Description = "This is a sample API",
			Contact = new Contact
			{
				Name = "Mike",
				Email = "email@example.com"
			}
		});
		options.OperationFilter<AuthorizationHeaderParameterOperationFilter>();
		options.IncludeXmlComments(GetXmlCommentsPath());
		options.DescribeAllEnumsAsStrings();
	});
}

If you run your API project you should now see the Authorization field added to the "Try it out!" section of the Swagger UI for the selected end point.

That's all there is to it.  You now have a self documenting API that is both easy to explore and test using the Swagger UI.  To add even more value to the Swagger UI you should look into using the attributes and XML Documentation support that Swashbuckle offers.

Git Your Own Hub

The setup

Skip it

Cloud based version control has two major benefits:  it makes version control readily accessible to everyone and it provides an offsite backup.  Several cloud based providers are available; GitHub, BitBucket, Visual Studio Team Services, Google Cloud Platform, and CodePlex to name a few.  However, most (if not all) of them have their limitations.  For the most part, if you want to keep your repositories private, you'll end up paying at some point.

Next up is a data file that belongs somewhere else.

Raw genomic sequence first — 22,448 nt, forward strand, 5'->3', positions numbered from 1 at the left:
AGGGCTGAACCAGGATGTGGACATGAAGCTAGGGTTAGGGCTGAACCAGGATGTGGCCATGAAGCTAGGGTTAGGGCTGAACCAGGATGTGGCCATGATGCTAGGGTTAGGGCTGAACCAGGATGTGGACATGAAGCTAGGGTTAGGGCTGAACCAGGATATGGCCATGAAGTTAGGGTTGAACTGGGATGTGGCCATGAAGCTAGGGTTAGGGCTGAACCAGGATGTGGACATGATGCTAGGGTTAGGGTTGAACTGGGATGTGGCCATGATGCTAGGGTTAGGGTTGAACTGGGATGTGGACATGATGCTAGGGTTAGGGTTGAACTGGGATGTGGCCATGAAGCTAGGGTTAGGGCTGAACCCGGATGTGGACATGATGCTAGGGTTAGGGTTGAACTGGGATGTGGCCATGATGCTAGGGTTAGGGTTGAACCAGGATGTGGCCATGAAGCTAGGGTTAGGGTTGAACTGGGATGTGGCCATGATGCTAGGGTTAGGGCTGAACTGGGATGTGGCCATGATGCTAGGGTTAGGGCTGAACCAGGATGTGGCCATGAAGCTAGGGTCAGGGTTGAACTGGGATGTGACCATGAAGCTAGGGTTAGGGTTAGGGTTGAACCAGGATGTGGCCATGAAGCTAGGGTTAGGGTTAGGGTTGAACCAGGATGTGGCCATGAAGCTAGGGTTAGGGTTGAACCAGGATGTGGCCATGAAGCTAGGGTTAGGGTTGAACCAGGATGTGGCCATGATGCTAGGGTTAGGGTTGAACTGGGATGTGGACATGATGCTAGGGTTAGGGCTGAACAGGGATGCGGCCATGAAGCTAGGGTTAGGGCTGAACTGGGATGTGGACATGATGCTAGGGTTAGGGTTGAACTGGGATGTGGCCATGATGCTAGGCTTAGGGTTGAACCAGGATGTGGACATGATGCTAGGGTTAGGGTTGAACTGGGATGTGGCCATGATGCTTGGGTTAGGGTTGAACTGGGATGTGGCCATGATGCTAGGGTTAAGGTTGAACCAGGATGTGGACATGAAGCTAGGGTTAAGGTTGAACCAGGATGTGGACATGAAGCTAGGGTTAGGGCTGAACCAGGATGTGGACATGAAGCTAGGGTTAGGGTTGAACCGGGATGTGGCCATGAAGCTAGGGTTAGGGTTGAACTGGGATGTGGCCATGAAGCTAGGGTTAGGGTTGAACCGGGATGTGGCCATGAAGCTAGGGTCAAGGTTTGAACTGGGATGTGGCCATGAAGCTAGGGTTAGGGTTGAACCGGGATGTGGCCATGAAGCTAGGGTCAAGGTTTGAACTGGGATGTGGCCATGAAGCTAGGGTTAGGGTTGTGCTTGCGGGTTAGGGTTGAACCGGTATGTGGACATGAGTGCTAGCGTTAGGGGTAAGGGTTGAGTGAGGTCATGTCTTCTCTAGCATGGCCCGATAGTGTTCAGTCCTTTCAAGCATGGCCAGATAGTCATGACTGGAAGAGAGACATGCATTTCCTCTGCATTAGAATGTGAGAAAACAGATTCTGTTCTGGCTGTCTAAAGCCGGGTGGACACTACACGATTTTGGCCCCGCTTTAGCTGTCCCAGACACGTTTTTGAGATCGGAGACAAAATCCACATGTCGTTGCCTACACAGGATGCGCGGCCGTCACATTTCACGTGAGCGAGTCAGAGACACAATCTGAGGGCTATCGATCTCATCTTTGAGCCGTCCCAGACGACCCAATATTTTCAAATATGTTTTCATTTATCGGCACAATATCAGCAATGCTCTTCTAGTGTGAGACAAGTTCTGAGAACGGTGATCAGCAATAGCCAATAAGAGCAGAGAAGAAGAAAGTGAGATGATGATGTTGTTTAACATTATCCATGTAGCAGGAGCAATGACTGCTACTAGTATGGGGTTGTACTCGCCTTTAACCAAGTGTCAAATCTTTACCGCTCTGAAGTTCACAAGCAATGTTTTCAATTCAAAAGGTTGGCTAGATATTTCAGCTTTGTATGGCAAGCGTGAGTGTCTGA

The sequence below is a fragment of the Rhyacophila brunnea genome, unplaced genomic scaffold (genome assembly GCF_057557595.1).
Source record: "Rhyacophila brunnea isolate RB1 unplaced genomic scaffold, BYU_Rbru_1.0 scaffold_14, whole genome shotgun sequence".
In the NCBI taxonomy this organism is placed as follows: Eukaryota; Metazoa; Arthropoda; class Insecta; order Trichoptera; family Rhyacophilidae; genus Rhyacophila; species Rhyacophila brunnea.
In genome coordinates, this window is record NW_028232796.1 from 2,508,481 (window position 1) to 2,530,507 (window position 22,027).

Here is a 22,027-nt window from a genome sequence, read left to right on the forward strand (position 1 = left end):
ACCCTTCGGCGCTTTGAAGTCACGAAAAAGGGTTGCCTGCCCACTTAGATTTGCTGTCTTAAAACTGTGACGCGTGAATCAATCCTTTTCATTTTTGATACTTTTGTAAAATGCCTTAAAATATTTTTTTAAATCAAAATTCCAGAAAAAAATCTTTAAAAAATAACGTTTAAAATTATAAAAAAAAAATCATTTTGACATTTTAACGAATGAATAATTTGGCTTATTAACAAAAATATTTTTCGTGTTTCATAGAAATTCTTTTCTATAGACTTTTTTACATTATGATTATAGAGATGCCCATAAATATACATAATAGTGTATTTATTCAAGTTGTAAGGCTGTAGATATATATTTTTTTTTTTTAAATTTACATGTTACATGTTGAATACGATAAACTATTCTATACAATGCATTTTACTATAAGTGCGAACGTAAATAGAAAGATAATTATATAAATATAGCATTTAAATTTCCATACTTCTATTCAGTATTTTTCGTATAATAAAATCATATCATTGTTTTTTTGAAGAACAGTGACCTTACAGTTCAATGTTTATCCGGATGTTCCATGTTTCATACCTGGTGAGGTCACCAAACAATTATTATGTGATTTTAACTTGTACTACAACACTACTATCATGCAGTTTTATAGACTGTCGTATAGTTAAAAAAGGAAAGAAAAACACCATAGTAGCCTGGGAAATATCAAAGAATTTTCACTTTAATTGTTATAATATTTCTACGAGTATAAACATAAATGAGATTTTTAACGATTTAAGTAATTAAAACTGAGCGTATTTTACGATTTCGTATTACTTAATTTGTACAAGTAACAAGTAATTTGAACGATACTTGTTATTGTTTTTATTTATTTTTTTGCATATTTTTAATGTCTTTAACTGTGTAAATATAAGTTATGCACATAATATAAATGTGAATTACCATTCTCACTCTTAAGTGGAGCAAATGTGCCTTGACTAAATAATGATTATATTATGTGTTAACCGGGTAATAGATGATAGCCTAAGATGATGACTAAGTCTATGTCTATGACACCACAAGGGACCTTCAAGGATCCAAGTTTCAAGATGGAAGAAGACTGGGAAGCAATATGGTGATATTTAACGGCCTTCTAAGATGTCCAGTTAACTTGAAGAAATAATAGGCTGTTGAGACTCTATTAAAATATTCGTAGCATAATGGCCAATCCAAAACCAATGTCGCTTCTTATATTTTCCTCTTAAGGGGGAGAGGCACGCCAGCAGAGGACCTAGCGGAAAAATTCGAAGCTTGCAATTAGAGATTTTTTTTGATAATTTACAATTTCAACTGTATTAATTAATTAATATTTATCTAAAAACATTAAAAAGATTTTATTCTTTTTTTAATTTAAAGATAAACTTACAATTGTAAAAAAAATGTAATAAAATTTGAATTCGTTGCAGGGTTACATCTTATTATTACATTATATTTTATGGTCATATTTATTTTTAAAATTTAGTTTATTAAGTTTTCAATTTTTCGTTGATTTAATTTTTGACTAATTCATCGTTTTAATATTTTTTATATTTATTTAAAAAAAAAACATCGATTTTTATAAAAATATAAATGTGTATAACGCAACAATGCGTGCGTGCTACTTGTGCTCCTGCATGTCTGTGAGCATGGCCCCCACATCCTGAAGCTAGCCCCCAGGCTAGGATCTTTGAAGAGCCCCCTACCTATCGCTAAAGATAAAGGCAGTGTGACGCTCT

Update

GitHub has changed it plans so that all paid plans now include unlimited private repositories.  When I first started using GitLab you were limited to just a few private repositories on most of the reasonably priced plans.  However, if you are a large company with several developers or you simply don't like the idea of your code being hosted on someone else's server GitLab is still a solid alternative to GitHub

Enter GitLab

GitLab is a pretty solid repository manager.  It offers most of the features that the more well known options offer and you can host it locally or you can use GitLab.com.  If you have a Linux box available use it.  Otherwise you can leverage VirtualBox to setup an Ubuntu VM.